Last week I posted a Narrative Nonfiction 5 list of Spooky Stories, picking some nonfiction that reminded me of Halloween. The third book on the list, and the one that got the most responses in the comments, was Midnight in the Garden of Good and Evil by John Berendt, which I just finished reading this weekend.
The book is sort of a conglomeration of types of narrative nonfiction – part travelogue, part profile, and part true crime – but manages to pull off every part successfully, resulting in a book that’s lush in scenery, broad in characters, and tinged with mystery and intrigue.
Part of the reason the book can pull so many strings together is that Berendt is a great writer. He’s got the gift of pulling the perfect details to illustrate every character in just a few words, but so memorably each of them is still with me while I write. Take, for example, this description of millionaire antiques dealer Jim Williams:
Half an hour later we went out through the back of Mercer House to the carriage house, where a green Jaguar sports car was parked on an oriental carpet. Williams set his vodka tonic on the control panel and eased the car out into Wayne Street. In moments we were gliding through the quiet streets of Savannah, up and over the Talmadge Bridge and into the darkness of the South Carolina low country.
I actually stopped and read that paragraph out loud to my roommate because it’s just so good – the oriental rug, the Jaguar, the vodka tonic in the car – every detail sets the scene and tells you what you need to know about Jim Williams.
Every other character is equally as well-thought out, which meant that even though there were a lot of them floating around the periphery of the main story, they were all memorable and never distracted from what was going on.
The biggest character is probably Savannah itself, a Southern belle of a city disconnected from the real world with a sense of gentility and the scent of booze. I think stories about places outside the norm are my favorites because of the way they seem both idiosyncratic but also lovable, places I would want to visit just to see if it’s really that nutty.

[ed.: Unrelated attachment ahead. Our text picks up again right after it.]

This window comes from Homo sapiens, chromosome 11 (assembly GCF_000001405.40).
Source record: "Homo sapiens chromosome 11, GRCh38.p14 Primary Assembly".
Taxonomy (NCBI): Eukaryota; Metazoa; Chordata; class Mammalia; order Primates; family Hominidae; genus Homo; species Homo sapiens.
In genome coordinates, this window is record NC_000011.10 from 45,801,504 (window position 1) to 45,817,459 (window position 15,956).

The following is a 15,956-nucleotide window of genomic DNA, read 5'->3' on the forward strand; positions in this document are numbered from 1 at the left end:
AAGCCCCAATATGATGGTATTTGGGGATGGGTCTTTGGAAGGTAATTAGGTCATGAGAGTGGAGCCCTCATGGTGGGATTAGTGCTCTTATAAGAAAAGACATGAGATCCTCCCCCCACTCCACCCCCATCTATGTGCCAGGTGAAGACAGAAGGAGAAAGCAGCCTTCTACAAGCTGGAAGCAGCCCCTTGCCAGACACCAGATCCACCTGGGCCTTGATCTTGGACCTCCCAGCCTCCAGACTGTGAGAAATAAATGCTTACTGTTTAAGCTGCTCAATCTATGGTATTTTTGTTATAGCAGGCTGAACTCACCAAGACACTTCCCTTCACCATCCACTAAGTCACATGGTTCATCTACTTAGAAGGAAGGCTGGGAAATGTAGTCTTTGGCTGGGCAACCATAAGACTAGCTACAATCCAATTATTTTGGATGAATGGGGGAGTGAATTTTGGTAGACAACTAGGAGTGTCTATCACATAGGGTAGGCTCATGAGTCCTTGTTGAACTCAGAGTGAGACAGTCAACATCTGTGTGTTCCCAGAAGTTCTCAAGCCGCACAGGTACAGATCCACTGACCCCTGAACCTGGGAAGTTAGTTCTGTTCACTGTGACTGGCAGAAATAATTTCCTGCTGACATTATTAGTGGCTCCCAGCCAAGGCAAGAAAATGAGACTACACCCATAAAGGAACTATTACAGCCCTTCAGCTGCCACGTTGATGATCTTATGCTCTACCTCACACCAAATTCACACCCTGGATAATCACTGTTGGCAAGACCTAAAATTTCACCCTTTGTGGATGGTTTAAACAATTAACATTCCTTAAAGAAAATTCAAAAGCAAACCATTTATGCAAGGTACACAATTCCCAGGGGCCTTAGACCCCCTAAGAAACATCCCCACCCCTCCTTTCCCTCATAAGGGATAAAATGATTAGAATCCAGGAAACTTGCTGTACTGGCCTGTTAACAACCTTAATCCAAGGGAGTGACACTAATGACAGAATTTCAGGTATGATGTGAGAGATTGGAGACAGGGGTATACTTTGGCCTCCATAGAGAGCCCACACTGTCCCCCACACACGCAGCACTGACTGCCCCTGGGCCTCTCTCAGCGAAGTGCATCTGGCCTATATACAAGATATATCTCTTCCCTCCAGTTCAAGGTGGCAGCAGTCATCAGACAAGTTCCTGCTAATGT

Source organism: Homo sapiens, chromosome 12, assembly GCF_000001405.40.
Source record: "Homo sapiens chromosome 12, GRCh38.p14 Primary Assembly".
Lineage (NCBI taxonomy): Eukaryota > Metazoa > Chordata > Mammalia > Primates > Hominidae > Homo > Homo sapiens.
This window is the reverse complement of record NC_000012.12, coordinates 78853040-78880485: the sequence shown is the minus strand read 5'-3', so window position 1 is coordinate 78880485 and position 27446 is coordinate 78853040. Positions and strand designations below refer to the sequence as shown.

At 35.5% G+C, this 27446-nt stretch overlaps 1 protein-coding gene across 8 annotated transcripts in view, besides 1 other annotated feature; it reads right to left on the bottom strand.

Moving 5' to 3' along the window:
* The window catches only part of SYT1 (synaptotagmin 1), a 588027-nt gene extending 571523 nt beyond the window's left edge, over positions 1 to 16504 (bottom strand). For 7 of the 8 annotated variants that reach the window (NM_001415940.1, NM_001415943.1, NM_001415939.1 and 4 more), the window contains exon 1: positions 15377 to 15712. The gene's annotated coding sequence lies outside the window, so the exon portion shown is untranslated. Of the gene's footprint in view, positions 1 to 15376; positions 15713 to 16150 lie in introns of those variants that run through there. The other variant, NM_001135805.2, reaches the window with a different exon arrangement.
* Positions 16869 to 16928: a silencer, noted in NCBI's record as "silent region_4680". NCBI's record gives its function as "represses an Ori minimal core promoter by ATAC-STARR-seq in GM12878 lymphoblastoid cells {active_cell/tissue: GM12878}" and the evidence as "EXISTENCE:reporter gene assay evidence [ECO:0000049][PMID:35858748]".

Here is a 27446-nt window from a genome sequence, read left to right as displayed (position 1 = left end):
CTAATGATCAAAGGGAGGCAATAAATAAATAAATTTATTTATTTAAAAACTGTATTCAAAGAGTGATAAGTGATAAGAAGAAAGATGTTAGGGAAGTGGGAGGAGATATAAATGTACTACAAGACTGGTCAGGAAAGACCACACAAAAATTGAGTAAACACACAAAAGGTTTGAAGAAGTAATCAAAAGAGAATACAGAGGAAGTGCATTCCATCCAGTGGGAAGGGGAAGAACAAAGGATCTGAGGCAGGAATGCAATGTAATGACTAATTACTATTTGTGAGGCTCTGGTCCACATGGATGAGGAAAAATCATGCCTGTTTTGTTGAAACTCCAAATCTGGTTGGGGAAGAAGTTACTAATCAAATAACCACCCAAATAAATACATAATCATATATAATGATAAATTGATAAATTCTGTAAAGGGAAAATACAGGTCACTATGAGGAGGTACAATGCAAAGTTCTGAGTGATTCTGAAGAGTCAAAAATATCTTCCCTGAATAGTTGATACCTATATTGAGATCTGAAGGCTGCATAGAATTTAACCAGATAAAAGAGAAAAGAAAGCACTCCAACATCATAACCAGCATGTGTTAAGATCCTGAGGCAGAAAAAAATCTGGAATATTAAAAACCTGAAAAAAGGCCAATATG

I’m not going to say anything specific about the “true crime” part of the book, mostly because I think it has the most interest if you don’t know anything about it going in. I’ll just say that it’s not gruesome or creepy or uncomfortable like a lot of true crime, and reads more like a cozy mystery set in Savannah than a book like In Cold Blood (at least for me).
The only reason this book wouldn’t get a full five star rating and more like a 4.5 or 4.75 is because the book is really about a lot of shallow people, and although it’s fabulously well-written and fun to read, I felt like it was missing that teeny bit of something that makes it relevant as more than just an awesome story. But that’s sort of a picky personal detail – for all its frivolity, this book is a great example of narrative nonfiction that I’d recommend to almost anyone.
For this interested, I’ve been doing a week of reviews of books that remind me of Halloween. The two I featured before this were The Writing Class by Jincy Willett and Candyfreak by Steve Almond. Enjoy, and Happy Halloween!
Now that it’s finally Halloween, what have been some of your favorite haunting reads? Read this book – what did you think?